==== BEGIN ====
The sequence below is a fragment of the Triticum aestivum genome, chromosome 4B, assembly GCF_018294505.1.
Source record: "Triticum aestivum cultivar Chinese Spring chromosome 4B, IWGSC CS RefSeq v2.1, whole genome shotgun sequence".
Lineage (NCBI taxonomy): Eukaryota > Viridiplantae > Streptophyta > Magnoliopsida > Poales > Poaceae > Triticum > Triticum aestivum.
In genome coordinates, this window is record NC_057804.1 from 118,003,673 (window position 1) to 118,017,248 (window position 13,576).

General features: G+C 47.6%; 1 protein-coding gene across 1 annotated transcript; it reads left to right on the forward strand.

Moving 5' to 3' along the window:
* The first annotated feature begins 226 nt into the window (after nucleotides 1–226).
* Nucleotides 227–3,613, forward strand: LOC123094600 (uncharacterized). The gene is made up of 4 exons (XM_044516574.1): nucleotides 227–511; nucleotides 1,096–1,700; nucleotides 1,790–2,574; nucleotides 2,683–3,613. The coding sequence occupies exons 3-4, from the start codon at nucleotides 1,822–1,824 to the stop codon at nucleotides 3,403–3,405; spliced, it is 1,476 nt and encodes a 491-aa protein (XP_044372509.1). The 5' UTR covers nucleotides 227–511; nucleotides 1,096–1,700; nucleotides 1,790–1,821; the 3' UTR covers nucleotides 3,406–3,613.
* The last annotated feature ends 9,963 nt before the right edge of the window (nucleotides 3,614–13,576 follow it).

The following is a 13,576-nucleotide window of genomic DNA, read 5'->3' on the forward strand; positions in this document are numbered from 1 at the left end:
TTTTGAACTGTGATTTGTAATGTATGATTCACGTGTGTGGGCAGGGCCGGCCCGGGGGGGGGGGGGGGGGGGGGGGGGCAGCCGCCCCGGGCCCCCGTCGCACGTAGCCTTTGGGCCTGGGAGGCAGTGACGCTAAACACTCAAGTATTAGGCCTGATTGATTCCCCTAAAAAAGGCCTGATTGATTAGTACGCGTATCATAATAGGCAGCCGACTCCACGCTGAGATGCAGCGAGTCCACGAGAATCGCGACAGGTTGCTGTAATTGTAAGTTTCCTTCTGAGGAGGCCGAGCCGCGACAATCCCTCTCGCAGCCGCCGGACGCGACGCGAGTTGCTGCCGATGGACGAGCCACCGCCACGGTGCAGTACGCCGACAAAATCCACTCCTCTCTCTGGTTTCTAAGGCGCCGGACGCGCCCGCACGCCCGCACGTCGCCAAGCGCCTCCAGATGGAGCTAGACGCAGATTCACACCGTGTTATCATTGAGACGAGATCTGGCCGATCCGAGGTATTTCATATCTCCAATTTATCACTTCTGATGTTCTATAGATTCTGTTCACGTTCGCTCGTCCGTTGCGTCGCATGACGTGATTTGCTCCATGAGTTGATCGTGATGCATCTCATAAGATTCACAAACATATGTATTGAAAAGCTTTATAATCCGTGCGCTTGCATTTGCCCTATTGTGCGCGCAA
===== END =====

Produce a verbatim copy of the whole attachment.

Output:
The sequence below is a fragment of the Triticum aestivum genome, chromosome 4B, assembly GCF_018294505.1.
Source record: "Triticum aestivum cultivar Chinese Spring chromosome 4B, IWGSC CS RefSeq v2.1, whole genome shotgun sequence".
Lineage (NCBI taxonomy): Eukaryota > Viridiplantae > Streptophyta > Magnoliopsida > Poales > Poaceae > Triticum > Triticum aestivum.
In genome coordinates, this window is record NC_057804.1 from 118,003,673 (window position 1) to 118,017,248 (window position 13,576).

General features: G+C 47.6%; 1 protein-coding gene across 1 annotated transcript; it reads left to right on the forward strand.

Moving 5' to 3' along the window:
* The first annotated feature begins 226 nt into the window (after nucleotides 1–226).
* Nucleotides 227–3,613, forward strand: LOC123094600 (uncharacterized). The gene is made up of 4 exons (XM_044516574.1): nucleotides 227–511; nucleotides 1,096–1,700; nucleotides 1,790–2,574; nucleotides 2,683–3,613. The coding sequence occupies exons 3-4, from the start codon at nucleotides 1,822–1,824 to the stop codon at nucleotides 3,403–3,405; spliced, it is 1,476 nt and encodes a 491-aa protein (XP_044372509.1). The 5' UTR covers nucleotides 227–511; nucleotides 1,096–1,700; nucleotides 1,790–1,821; the 3' UTR covers nucleotides 3,406–3,613.
* The last annotated feature ends 9,963 nt before the right edge of the window (nucleotides 3,614–13,576 follow it).

The following is a 13,576-nucleotide window of genomic DNA, read 5'->3' on the forward strand; positions in this document are numbered from 1 at the left end:
TTTTGAACTGTGATTTGTAATGTATGATTCACGTGTGTGGGCAGGGCCGGCCCGGGGGGGGGGGGGGGGGGGGGGGGGCAGCCGCCCCGGGCCCCCGTCGCACGTAGCCTTTGGGCCTGGGAGGCAGTGACGCTAAACACTCAAGTATTAGGCCTGATTGATTCCCCTAAAAAAGGCCTGATTGATTAGTACGCGTATCATAATAGGCAGCCGACTCCACGCTGAGATGCAGCGAGTCCACGAGAATCGCGACAGGTTGCTGTAATTGTAAGTTTCCTTCTGAGGAGGCCGAGCCGCGACAATCCCTCTCGCAGCCGCCGGACGCGACGCGAGTTGCTGCCGATGGACGAGCCACCGCCACGGTGCAGTACGCCGACAAAATCCACTCCTCTCTCTGGTTTCTAAGGCGCCGGACGCGCCCGCACGCCCGCACGTCGCCAAGCGCCTCCAGATGGAGCTAGACGCAGATTCACACCGTGTTATCATTGAGACGAGATCTGGCCGATCCGAGGTATTTCATATCTCCAATTTATCACTTCTGATGTTCTATAGATTCTGTTCACGTTCGCTCGTCCGTTGCGTCGCATGACGTGATTTGCTCCATGAGTTGATCGTGATGCATCTCATAAGATTCACAAACATATGTATTGAAAAGCTTTATAATCCGTGCGCTTGCATTTGCCCTATTGTGCGCGCAA